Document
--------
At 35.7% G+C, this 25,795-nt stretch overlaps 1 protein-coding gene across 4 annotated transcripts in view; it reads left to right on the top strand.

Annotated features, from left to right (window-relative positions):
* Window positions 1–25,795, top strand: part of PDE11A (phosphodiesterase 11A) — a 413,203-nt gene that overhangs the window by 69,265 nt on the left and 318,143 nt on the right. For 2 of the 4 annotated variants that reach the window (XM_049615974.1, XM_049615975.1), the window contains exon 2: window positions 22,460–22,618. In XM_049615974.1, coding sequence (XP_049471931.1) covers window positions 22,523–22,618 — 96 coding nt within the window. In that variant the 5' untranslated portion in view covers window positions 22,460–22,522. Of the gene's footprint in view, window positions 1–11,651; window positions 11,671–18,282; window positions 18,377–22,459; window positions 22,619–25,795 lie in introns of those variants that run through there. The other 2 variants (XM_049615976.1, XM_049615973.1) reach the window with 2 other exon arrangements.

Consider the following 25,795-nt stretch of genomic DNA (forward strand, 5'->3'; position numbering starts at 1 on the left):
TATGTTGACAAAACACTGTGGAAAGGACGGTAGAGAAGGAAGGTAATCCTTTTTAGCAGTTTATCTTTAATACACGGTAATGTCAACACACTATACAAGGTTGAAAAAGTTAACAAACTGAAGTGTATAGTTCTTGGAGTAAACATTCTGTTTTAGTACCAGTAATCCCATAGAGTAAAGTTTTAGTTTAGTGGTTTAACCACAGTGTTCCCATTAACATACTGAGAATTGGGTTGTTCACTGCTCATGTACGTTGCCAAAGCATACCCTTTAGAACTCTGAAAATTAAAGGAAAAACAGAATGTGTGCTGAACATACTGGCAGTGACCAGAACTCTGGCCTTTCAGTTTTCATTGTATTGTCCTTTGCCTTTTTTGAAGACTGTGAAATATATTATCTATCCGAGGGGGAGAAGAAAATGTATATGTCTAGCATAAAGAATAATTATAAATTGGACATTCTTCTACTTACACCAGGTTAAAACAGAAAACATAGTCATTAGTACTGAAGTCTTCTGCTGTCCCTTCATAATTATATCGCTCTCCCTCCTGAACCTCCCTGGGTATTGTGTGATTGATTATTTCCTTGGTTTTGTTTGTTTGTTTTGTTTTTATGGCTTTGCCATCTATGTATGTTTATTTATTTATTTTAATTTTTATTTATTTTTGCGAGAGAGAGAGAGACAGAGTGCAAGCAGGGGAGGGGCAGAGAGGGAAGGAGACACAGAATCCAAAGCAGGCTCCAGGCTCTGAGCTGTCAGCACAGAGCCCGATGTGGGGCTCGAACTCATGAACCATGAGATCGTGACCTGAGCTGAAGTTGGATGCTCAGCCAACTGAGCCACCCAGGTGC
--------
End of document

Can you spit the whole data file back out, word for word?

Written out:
At 35.7% G+C, this 25,795-nt stretch overlaps 1 protein-coding gene across 4 annotated transcripts in view; it reads left to right on the top strand.

Annotated features, from left to right (window-relative positions):
* Window positions 1–25,795, top strand: part of PDE11A (phosphodiesterase 11A) — a 413,203-nt gene that overhangs the window by 69,265 nt on the left and 318,143 nt on the right. For 2 of the 4 annotated variants that reach the window (XM_049615974.1, XM_049615975.1), the window contains exon 2: window positions 22,460–22,618. In XM_049615974.1, coding sequence (XP_049471931.1) covers window positions 22,523–22,618 — 96 coding nt within the window. In that variant the 5' untranslated portion in view covers window positions 22,460–22,522. Of the gene's footprint in view, window positions 1–11,651; window positions 11,671–18,282; window positions 18,377–22,459; window positions 22,619–25,795 lie in introns of those variants that run through there. The other 2 variants (XM_049615976.1, XM_049615973.1) reach the window with 2 other exon arrangements.

Consider the following 25,795-nt stretch of genomic DNA (forward strand, 5'->3'; position numbering starts at 1 on the left):
TATGTTGACAAAACACTGTGGAAAGGACGGTAGAGAAGGAAGGTAATCCTTTTTAGCAGTTTATCTTTAATACACGGTAATGTCAACACACTATACAAGGTTGAAAAAGTTAACAAACTGAAGTGTATAGTTCTTGGAGTAAACATTCTGTTTTAGTACCAGTAATCCCATAGAGTAAAGTTTTAGTTTAGTGGTTTAACCACAGTGTTCCCATTAACATACTGAGAATTGGGTTGTTCACTGCTCATGTACGTTGCCAAAGCATACCCTTTAGAACTCTGAAAATTAAAGGAAAAACAGAATGTGTGCTGAACATACTGGCAGTGACCAGAACTCTGGCCTTTCAGTTTTCATTGTATTGTCCTTTGCCTTTTTTGAAGACTGTGAAATATATTATCTATCCGAGGGGGAGAAGAAAATGTATATGTCTAGCATAAAGAATAATTATAAATTGGACATTCTTCTACTTACACCAGGTTAAAACAGAAAACATAGTCATTAGTACTGAAGTCTTCTGCTGTCCCTTCATAATTATATCGCTCTCCCTCCTGAACCTCCCTGGGTATTGTGTGATTGATTATTTCCTTGGTTTTGTTTGTTTGTTTTGTTTTTATGGCTTTGCCATCTATGTATGTTTATTTATTTATTTTAATTTTTATTTATTTTTGCGAGAGAGAGAGAGACAGAGTGCAAGCAGGGGAGGGGCAGAGAGGGAAGGAGACACAGAATCCAAAGCAGGCTCCAGGCTCTGAGCTGTCAGCACAGAGCCCGATGTGGGGCTCGAACTCATGAACCATGAGATCGTGACCTGAGCTGAAGTTGGATGCTCAGCCAACTGAGCCACCCAGGTGC